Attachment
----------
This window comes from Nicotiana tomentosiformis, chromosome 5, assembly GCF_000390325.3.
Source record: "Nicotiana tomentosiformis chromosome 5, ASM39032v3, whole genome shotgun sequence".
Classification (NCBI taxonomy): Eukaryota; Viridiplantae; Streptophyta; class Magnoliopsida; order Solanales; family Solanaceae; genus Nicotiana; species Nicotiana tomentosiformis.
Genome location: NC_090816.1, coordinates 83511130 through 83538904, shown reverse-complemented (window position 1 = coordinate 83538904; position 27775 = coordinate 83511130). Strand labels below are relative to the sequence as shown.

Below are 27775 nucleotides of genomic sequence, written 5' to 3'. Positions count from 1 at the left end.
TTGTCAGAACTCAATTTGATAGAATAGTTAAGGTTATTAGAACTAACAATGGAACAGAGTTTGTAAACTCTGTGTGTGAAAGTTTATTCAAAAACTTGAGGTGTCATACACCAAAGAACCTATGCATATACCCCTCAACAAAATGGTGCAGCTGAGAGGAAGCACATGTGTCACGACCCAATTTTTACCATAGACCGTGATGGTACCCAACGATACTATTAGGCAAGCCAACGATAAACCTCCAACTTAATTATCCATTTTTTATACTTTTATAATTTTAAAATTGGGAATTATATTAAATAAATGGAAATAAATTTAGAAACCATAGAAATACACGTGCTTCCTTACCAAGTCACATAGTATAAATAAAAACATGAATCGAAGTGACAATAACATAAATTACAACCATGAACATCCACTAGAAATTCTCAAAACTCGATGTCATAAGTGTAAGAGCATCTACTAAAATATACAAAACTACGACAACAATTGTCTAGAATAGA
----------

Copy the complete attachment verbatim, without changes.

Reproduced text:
This window comes from Nicotiana tomentosiformis, chromosome 5, assembly GCF_000390325.3.
Source record: "Nicotiana tomentosiformis chromosome 5, ASM39032v3, whole genome shotgun sequence".
Classification (NCBI taxonomy): Eukaryota; Viridiplantae; Streptophyta; class Magnoliopsida; order Solanales; family Solanaceae; genus Nicotiana; species Nicotiana tomentosiformis.
Genome location: NC_090816.1, coordinates 83511130 through 83538904, shown reverse-complemented (window position 1 = coordinate 83538904; position 27775 = coordinate 83511130). Strand labels below are relative to the sequence as shown.

Below are 27775 nucleotides of genomic sequence, written 5' to 3'. Positions count from 1 at the left end.
TTGTCAGAACTCAATTTGATAGAATAGTTAAGGTTATTAGAACTAACAATGGAACAGAGTTTGTAAACTCTGTGTGTGAAAGTTTATTCAAAAACTTGAGGTGTCATACACCAAAGAACCTATGCATATACCCCTCAACAAAATGGTGCAGCTGAGAGGAAGCACATGTGTCACGACCCAATTTTTACCATAGACCGTGATGGTACCCAACGATACTATTAGGCAAGCCAACGATAAACCTCCAACTTAATTATCCATTTTTTATACTTTTATAATTTTAAAATTGGGAATTATATTAAATAAATGGAAATAAATTTAGAAACCATAGAAATACACGTGCTTCCTTACCAAGTCACATAGTATAAATAAAAACATGAATCGAAGTGACAATAACATAAATTACAACCATGAACATCCACTAGAAATTCTCAAAACTCGATGTCATAAGTGTAAGAGCATCTACTAAAATATACAAAACTACGACAACAATTGTCTAGAATAGA